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Face of Defense: Reservist Donates Kidney to Civilian Employee

By Michael Dukes
315th Airlift Wing

JOINT BASE CHARLESTON, S.C., March 26, 2014 – An Air Force Reserve airman with the 315th Airlift Wing here did something to start the year that she never imagined she'd be in a position to do: she saved someone's life.

Click photo for screen-resolution image
Air Force Reserve Master Sgt. Stephanie Kimbrell stands with David Harvill for a photo at Joint Base Charleston, S.C., March 24, 2014. They were complete strangers a few months ago, but now they consider each other family after Kimbrell donated one of her kidneys to Harvill, who had stage 5 kidney disease. U.S. Air Force photo by Michael Dukes
  

(Click photo for screen-resolution image);high-resolution image available.

By an interesting series of events, Master Sgt. Stephanie Kimbrell, logistics plans craftsman with the 315th Logistics Readiness Squadron, donated one of her kidneys to David Harvill, a public health specialist with the 628th Medical Group here, who was suffering from stage 5 kidney disease.

Kimbrell said she was watching a television show in which one of the characters experienced a kidney injury. The character had to have one of her kidneys removed and was placed on dialysis.

"The fact that she could not get a friend or family member to donate broke my heart," Kimbrell said. "I had no idea how difficult it was for people with kidney disease.

"I got up from my show with tears running down my face,” she continued, “and through a stuffy nose told God that if he needed my kidney, I would give it up in his name -- that I wasn't afraid of donating it to someone that I knew could use it."

Several months later, she called the Medical University of South Carolina Transplant Center, but there was no answer. Frustrated, Kimbrell said, she walked into the office of her boss, Air

Force Lt. Col. Bobby Degregorio, 315th LRS commander, and told him how she felt she needed to donate her kidney to someone.

"Are you serious?" Degregorio said while raising his eyebrows. "I literally just found out today that one of my friends who works over in the Medical Group is dying and needs a kidney.”

Without hesitation, Kimbrell replied, "Let's do it."

Degregorio told Harvill about the potentially good news, and the process was set in motion.

"Periodically, Stephanie would email me, updating where she was in the process," Harvill said. Although doctors told Kimbrell the chances were one in a million for a perfect match, she remained confident. She began the pre-donation testing and matching process to determine if she was healthy enough and if she was a match.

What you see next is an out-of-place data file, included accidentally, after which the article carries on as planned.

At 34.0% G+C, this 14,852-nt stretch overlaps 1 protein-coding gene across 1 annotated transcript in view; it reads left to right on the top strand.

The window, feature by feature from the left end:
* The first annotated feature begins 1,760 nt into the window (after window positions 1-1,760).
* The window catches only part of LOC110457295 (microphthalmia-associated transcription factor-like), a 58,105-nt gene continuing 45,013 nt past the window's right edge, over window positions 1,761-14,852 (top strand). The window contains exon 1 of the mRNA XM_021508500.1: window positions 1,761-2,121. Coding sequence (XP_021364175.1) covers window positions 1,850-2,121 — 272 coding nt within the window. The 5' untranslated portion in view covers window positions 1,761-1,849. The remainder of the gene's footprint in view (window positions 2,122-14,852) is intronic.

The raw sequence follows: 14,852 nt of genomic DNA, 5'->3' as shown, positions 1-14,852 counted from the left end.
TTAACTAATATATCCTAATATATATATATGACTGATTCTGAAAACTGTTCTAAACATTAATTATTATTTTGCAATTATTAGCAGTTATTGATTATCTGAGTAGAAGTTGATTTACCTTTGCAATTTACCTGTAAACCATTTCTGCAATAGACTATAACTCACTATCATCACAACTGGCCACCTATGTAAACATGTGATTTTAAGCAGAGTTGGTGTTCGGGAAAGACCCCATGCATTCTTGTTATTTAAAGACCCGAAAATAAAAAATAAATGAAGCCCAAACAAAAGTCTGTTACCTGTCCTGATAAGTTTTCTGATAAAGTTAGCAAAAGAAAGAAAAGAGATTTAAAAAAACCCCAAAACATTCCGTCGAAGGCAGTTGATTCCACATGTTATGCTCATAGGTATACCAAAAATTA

Harvill said that he got a message to call Degregorio, who told him excitedly, "'Super Dave, you're not going to believe this! Stephanie is a match. You are getting your kidney."

"I was so overcome by emotions I was speechless and broke down," Harvill said. "All I wanted to do was call Stephanie; however, I had no phone number, as we had always emailed."

The date was scheduled for Jan. 22. Kimbrell and Harvill decided to have a family get-together for dinner the night before surgery. That night, they talked about how this all came about.

"I shared my story with them about how I felt God wanted me to donate to someone, and when I knew Mr. Harvill was the one, I was at complete peace about how this was going to go," Kimbrell said.

"We all cried, and Mr. Harvill shared how difficult his life had been being on dialysis and knowing eventually he would succumb to this disease if he didn't find a kidney," she said.

When she heard Havrill talk and cry about his ordeal, Kimbrell said, she was deeply moved. "Then it suddenly hit me. … ‘Oh, man, I am actually saving this man's life!" she added.

"I often thought about Stephanie and how special a person she was -- willing to donate a kidney to a complete stranger," Harvill said. "In talking with the living donor transplant coordinator, this doesn't occur as often as one might think. Most people receive a cadaver kidney or know their donor."

The donation procedure was a complete success, and during the recovery process at the hospital, Kimbrell and Harvill visited each other daily. To date, Harvill said, both he and Kimbrell are doing well, and their families contact each other regularly.

"I don't really think what I did was heroic. I kind of feel like I was just being obedient to God and what he wanted," Kimbrell said. "I see how I have changed Mr. Harvill's life, but what people don't see is that he really changed my life for the better, too. He is a wonderful person who I now have the privilege of calling family."

"To this day, neither I nor my family can do enough to repay Stephanie for her unselfish act of giving me, a complete stranger, a new kidney and the 'gift of life,'" Harvill said. "How many of you could do what she has done? Could you actually give a complete stranger a kidney?"

 

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